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Charlotte FC's new president aims to build on fans' commitment
Nick Kelly's task is to build, cement ties
 
Published Wednesday, December 16, 2020
by Ashley Mahoney

ANHEUSER-BUSCH INBEV
Nick Kelly, who was named Charlotte FC president Tuesday, brings extensive business and sports marketing experience to his new job.

Nick Kelly has a 15-month runway to build the business side of Charlotte FC.

The 30th Major League Soccer franchise announced Kelly as their inaugural club president Tuesday, with his start date Feb. 1. He will report to Tom Glick, president of the club’s parent company Tepper Sports and Entertainment, while complementing Charlotte FC Sporting Director Zoran Krneta, who will oversee the soccer side.

Kelly’s first order of is to convert their season ticket deposits into commitments to seats. They currently have 10,000 season ticket deposits for 31,000 seats.

“Day one is going to be converting a lot of those people who have already made that commitment to be a part of the team to step up,” Kelly said. 

His second priority is helping the business community understand the role of the club in the community.

“We are not the (Carolina) Panthers,” Kelly said. “We are not the Hornets [NBA]. We are not the (Charlottte) Knights. What we are going to be is different. That’s our goal—to tell our story across the business community.”

Kelly spent the last six years with Anheuser-Busch InBev, most recently as vice president partnerships, beer culture and community. His work included building sponsorship agreements between Anheuser-Busch InBev and MLS clubs, FIFA World Cup, International Champions Cup, Copa America and the Olympics. Budweiser partnered with the National Women’s Soccer League under Kelly in 2019, becoming among the first corporations to do so.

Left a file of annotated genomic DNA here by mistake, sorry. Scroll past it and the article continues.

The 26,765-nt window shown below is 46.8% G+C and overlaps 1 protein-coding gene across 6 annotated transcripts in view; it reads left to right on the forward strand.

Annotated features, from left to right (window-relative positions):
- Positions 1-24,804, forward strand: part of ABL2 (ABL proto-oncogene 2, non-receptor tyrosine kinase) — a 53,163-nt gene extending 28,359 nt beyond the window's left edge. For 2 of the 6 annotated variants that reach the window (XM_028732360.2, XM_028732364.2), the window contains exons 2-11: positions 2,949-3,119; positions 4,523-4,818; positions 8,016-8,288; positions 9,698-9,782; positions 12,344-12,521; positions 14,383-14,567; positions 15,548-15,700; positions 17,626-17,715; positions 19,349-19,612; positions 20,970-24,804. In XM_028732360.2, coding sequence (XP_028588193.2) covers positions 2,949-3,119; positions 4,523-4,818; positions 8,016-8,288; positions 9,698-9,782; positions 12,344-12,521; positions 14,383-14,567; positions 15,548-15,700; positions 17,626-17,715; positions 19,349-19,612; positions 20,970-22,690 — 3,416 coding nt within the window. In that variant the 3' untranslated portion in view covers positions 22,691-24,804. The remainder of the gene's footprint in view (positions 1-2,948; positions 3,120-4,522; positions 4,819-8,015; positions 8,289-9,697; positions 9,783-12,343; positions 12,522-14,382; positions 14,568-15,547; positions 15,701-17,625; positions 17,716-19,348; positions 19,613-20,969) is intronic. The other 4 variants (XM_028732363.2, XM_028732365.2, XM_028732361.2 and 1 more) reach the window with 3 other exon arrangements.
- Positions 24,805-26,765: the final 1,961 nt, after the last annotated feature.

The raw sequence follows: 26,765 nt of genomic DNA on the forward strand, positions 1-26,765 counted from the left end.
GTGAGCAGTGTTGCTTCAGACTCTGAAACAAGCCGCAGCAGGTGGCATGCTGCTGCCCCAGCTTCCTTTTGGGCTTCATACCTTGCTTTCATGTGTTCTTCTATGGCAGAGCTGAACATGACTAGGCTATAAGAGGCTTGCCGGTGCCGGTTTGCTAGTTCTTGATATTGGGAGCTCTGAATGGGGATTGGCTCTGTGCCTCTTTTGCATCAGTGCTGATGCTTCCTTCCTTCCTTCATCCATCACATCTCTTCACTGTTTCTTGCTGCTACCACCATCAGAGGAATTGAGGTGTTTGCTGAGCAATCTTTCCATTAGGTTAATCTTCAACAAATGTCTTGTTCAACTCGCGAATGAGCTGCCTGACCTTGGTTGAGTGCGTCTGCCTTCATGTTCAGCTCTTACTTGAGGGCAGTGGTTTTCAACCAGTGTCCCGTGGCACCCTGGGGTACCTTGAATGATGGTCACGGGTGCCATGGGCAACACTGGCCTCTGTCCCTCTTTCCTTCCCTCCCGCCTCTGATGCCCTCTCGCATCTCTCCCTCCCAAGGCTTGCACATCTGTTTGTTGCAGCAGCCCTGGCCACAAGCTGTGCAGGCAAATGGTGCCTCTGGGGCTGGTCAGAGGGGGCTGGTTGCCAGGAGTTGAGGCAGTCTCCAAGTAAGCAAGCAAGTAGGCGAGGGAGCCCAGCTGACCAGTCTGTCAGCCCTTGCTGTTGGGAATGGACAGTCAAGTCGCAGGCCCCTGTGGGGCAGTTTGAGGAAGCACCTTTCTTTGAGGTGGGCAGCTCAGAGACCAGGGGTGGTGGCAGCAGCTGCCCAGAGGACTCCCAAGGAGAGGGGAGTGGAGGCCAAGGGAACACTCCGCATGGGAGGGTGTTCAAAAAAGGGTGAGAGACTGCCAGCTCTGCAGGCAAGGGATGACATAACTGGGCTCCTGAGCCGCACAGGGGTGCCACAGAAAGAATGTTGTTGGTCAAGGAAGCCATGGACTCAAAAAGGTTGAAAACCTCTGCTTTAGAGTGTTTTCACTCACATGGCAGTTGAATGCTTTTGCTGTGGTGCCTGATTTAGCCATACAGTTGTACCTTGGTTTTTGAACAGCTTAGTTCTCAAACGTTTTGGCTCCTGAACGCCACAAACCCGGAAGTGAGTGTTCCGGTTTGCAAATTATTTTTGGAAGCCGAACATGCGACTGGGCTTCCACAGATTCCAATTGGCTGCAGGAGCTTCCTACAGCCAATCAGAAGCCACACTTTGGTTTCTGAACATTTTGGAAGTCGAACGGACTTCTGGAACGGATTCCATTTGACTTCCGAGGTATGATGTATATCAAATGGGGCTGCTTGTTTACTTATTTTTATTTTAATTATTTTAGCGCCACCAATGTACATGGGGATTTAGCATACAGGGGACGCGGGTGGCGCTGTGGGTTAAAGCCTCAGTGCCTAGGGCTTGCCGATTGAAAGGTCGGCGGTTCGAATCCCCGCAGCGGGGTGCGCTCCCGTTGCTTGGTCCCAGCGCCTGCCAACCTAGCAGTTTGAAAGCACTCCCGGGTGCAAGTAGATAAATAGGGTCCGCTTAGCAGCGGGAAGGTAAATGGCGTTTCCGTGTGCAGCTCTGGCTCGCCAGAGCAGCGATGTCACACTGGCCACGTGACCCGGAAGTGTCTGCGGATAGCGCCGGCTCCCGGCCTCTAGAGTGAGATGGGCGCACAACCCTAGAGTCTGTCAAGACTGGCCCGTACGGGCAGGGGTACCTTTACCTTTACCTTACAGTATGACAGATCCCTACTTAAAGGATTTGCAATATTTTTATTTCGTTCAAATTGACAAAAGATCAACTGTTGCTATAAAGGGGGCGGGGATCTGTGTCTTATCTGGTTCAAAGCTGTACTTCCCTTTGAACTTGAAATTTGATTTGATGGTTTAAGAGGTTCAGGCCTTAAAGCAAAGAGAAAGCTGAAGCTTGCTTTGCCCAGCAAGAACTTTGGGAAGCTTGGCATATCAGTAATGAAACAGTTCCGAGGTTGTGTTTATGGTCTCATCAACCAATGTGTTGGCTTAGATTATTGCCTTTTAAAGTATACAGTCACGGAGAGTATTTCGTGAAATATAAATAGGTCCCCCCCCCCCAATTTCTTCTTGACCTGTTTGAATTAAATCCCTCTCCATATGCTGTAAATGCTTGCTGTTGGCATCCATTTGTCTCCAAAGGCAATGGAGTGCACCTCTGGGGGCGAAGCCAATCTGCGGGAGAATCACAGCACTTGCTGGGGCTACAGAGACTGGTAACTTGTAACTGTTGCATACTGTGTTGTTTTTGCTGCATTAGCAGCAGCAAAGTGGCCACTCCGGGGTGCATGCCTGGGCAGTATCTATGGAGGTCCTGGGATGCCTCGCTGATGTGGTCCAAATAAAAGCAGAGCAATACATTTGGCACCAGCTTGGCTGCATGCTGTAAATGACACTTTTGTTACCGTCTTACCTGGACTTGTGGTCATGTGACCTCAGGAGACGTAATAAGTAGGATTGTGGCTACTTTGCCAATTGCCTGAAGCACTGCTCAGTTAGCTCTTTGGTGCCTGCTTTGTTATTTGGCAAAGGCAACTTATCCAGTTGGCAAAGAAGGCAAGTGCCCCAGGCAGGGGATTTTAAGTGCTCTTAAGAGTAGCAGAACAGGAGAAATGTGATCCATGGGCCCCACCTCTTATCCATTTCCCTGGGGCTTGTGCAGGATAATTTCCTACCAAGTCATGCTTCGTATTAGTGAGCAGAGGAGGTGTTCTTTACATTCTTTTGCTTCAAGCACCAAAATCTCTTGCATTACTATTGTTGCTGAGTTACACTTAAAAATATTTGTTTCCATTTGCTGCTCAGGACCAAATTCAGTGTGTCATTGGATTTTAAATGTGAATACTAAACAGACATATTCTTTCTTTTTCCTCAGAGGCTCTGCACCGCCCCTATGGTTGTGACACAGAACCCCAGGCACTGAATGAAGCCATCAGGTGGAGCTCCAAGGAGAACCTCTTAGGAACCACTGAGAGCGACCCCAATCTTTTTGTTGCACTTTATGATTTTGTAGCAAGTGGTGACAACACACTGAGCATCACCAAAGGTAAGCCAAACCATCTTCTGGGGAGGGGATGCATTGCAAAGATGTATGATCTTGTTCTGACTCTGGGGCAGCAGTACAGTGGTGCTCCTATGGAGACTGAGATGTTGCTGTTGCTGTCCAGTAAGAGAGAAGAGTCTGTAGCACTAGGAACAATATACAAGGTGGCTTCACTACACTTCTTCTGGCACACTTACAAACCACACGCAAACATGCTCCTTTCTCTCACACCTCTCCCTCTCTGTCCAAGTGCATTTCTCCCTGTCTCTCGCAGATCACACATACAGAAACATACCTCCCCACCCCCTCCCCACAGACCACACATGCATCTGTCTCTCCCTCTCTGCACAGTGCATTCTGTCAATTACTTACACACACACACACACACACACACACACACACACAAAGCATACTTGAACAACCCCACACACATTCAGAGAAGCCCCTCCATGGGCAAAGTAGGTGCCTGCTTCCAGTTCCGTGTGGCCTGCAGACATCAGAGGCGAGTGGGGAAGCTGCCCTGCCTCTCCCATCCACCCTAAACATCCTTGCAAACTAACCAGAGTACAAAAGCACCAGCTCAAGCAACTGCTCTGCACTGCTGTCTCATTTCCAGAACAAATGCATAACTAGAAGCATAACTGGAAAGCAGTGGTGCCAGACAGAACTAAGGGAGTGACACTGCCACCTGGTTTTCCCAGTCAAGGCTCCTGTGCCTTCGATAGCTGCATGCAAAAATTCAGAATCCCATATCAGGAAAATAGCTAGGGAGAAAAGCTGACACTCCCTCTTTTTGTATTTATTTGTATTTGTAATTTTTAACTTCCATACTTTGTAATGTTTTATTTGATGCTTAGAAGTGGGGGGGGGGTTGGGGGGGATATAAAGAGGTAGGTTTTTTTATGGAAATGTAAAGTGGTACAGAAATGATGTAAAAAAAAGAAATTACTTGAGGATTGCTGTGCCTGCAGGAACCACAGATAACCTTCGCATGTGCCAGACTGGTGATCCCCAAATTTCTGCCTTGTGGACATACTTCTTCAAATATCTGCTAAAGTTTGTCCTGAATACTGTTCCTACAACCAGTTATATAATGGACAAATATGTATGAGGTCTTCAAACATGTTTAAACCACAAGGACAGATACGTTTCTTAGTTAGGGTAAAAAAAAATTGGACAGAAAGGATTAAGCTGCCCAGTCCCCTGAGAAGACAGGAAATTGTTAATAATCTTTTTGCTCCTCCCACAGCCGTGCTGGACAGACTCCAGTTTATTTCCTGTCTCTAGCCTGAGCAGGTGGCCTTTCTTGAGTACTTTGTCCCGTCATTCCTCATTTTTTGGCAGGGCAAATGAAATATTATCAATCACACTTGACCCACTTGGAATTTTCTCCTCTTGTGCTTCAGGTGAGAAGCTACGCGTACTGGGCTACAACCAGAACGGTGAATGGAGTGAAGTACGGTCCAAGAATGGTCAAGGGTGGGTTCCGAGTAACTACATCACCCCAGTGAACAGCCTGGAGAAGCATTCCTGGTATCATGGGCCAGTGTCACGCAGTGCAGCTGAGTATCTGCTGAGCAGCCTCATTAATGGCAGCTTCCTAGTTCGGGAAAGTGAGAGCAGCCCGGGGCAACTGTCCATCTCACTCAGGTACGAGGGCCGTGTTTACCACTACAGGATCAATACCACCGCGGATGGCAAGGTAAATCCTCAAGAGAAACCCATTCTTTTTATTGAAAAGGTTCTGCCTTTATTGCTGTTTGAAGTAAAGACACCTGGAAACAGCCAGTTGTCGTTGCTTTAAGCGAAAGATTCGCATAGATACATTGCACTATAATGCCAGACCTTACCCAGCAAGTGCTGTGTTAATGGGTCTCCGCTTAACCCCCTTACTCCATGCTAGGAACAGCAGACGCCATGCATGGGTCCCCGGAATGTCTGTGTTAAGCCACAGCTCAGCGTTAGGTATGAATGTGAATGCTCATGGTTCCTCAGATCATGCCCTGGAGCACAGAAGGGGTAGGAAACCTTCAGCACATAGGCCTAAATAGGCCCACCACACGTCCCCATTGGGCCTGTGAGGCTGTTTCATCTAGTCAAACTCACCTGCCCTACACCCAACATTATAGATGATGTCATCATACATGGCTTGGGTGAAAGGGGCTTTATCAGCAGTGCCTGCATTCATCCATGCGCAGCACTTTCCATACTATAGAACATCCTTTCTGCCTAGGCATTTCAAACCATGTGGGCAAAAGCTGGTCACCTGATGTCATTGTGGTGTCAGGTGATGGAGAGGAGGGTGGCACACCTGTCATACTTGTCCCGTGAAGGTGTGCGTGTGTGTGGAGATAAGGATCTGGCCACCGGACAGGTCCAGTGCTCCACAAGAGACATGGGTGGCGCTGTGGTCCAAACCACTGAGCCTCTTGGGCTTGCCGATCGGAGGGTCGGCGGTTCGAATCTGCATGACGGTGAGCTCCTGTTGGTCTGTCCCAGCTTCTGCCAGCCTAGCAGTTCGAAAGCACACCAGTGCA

“All of it was a very important part of our evaluation and how he could excel and lead our club in the right way,” Glick said.

Kelly is also familiar with the Charlotte area, spending 2011-14 with NASCAR, but the market looks vastly different in 2020. Yet his familiarity with the region was a plus during his consideration for the position.

“Nick knows our city and he knows our region,” Glick said. “He lived here in Charlotte. He understands everything that is great about North and South Carolina, our wonderful region and territory, and about the city of Charlotte. We don’t have to teach him that. He knows everything about it, and he knows what an exciting future we have. We want our new soccer club to be right in the heart of that.”

Kelly’s previous soccer experience in Charlotte includes attending the city’s inaugural International Champions Cup match at Bank of America Stadium. English Premier League side Liverpool faced Italian Serie A club A.C. Milan in front of 69,364 fans.

“There was almost a full stadium for an international match,” Kelly said. “For everybody to show up for something like that, it was one of the first years of the ICC in general. I think that kind of proved to me from a big market, big picture standpoint that there was no community tie to either one of those teams, they just love soccer. That is probably my first impression from a live event here.”

Kelly’s return in a new role demands that he spends time in the community.

“My No. 1 job is to be visible,” he said. “I want to be at the academy games in east Charlotte [where the future academy headquarters will be located]. I want to be in communities that are doing their own activations as it relates to soccer because this isn’t the first time that there has been soccer activations in Charlotte. I want to be ingrained in the soccer community across the state, and most specifically in Charlotte. That’s a big job. There’s a lot going on here.”

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